BOGOTA, Colombia – Colombian Foreign Minister Carlos Holmes Trujillo said Bogotá does not know why US National Security Adviser John Bolton mentioned his country in a note about the possibility of sending 5,000 troops to Colombia amidst the crisis in neighboring Venezuela.
“Regarding the mention of Colombia in the notebook that Mr. John Bolton had in hand, the purpose and reason for this note is unknown,” claimed the Colombian foreign minister.
Carlos Holmes Trujillo said that Bogota maintains the position it has established with the Lima Group members on the situation in Venezuela and “will continue to act politically and diplomatically to create the conditions that will lead to an electoral process that reestablishes the democratic and institutional order in that parents.”
He also noted that “Colombia will continue to engage in permanent dialogue with the United States on all issues of common concern and to cooperate with this friendly nation on bilateral, regional and global issues.”
US National Security Adviser John Bolton was seen on Monday with a yellow notebook with the words “5,000 soldiers in Colombia.”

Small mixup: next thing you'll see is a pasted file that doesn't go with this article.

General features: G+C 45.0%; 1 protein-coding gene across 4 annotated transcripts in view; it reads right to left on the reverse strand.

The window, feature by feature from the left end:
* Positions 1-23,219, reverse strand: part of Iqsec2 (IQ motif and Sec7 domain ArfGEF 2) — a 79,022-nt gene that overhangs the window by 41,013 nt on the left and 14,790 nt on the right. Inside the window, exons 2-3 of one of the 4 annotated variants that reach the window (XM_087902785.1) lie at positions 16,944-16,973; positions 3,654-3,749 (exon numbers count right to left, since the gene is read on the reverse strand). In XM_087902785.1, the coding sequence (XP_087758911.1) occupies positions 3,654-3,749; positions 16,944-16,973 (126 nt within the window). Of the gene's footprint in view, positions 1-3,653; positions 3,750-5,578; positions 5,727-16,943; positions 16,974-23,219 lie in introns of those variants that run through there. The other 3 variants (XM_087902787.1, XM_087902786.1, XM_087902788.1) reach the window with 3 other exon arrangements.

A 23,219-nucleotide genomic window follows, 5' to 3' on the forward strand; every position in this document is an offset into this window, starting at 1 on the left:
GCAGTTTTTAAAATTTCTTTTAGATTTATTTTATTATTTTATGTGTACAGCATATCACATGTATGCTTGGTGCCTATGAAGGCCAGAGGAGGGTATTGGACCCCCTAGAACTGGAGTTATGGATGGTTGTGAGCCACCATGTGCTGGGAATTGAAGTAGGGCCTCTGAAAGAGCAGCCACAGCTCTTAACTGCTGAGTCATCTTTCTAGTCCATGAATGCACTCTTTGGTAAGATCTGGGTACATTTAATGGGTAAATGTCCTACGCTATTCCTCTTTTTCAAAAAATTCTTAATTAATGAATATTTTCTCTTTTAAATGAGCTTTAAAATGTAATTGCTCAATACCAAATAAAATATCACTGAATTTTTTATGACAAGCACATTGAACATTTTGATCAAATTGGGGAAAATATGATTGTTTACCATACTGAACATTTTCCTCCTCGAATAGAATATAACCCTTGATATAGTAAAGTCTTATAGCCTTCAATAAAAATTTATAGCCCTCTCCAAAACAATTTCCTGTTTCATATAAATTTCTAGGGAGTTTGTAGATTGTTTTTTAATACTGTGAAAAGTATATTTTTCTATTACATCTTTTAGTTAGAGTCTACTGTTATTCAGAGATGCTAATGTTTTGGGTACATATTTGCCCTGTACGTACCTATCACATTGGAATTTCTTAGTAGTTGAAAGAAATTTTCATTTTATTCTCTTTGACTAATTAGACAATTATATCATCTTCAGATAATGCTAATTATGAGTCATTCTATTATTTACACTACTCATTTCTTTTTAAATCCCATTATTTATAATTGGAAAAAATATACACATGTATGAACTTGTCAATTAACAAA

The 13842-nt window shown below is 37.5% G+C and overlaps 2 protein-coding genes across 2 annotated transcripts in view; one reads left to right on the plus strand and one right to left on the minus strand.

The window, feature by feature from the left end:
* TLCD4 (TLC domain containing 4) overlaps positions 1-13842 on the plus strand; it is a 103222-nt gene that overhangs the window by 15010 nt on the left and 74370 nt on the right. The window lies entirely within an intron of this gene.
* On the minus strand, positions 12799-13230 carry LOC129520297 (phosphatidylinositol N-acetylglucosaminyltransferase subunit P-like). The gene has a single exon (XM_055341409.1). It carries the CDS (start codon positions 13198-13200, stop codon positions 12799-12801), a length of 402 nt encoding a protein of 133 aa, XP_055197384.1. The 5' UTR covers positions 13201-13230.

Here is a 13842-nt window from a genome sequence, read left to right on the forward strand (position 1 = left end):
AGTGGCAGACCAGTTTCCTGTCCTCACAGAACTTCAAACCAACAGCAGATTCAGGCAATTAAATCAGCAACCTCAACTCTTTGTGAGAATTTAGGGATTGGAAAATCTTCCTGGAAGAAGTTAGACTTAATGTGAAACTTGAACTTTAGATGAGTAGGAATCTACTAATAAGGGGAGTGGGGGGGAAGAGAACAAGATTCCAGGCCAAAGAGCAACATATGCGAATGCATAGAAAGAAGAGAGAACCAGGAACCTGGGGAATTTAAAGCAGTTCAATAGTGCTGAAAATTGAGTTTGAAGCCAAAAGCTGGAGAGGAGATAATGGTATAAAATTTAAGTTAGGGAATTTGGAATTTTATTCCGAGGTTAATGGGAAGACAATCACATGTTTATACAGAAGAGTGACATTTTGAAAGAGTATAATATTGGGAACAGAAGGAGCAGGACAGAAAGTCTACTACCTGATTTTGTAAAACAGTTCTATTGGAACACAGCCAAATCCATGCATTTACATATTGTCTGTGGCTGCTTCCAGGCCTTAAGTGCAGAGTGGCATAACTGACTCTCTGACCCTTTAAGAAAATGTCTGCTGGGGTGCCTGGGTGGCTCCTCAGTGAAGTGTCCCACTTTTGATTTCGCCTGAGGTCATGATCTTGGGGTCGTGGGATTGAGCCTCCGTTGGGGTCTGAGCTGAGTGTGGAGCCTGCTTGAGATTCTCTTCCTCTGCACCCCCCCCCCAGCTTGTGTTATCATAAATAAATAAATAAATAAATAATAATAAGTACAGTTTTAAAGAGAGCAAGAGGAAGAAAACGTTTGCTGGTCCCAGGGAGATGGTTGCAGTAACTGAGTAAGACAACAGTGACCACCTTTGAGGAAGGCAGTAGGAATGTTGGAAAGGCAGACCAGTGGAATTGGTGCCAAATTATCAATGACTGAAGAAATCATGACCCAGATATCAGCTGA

Bolton called on Jananuary 28 for the Armed Forces of Venezuela to support a peaceful transition of power in the Caribbean nation. Venezuelan President Nicolás Maduro reacted to this message by saying that if Bolton wants a military solution for Venezuela, he can openly call for a coup.
Maduro also said US President Donald Trump will be responsible for the violence that can take place in Venezuela.
“I name as responsible for any violence that may arise in Venezuela President Donald Trump,” Maduro told national radio and TV.
Earlier, the United States imposed a $7 billion blockade on assets of Venezuelan state oil company PDVSA. The sanctions were announced by Treasury Secretary Steven Mnuchin and National Security Adviser John Bolton.
On Monday, Mnuchin ruled that people operating in Venezuela’s oil sector are subject to US sanctions.
“The way to alleviate sanctions for PDVSA is by swift transfer of control to the interim president or a subsequent democratically elected government that is committed to taking concrete and meaningful action to combat corruption,” the Treasury secretary said in a White House statement.
Bolton estimated that the sanctions will cost $11 billion in losses from exports to Venezuela next year.